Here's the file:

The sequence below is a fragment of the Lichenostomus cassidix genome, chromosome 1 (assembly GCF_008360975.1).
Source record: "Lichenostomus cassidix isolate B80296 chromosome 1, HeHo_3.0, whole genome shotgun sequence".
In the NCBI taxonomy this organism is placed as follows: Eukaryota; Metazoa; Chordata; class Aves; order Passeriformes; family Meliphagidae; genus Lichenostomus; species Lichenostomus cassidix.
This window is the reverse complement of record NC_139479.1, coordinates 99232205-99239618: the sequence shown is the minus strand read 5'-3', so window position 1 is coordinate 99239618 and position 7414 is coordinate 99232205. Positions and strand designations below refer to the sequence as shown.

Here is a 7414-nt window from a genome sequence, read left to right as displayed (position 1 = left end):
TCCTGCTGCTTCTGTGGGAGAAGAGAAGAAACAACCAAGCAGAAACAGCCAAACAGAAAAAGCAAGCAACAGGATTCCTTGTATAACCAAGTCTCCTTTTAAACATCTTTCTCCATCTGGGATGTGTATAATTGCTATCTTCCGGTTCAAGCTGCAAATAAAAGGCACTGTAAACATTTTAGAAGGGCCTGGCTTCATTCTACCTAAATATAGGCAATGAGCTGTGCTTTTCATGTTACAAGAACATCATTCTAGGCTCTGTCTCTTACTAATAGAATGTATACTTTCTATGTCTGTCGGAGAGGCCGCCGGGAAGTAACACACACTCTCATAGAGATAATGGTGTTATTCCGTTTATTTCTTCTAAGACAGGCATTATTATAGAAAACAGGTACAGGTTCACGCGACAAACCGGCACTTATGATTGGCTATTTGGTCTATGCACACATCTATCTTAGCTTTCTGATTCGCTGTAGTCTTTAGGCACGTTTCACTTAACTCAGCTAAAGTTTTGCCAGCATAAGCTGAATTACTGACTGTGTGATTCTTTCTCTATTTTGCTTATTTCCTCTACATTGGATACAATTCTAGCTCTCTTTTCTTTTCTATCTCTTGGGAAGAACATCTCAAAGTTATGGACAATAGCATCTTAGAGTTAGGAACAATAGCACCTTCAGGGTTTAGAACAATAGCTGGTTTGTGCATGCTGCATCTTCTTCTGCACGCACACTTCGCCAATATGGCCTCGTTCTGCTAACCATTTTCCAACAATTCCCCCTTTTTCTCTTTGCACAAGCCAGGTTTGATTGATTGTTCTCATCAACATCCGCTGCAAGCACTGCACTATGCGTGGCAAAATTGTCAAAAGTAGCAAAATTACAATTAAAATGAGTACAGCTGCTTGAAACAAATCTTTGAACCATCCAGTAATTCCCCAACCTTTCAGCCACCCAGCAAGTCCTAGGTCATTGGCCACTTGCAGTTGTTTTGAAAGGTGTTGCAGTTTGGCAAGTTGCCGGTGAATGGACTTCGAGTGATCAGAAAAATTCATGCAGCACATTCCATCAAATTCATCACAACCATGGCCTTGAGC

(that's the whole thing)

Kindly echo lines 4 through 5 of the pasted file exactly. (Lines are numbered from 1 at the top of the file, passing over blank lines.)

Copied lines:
This window is the reverse complement of record NC_139479.1, coordinates 99232205-99239618: the sequence shown is the minus strand read 5'-3', so window position 1 is coordinate 99239618 and position 7414 is coordinate 99232205. Positions and strand designations below refer to the sequence as shown.

Here is a 7414-nt window from a genome sequence, read left to right as displayed (position 1 = left end):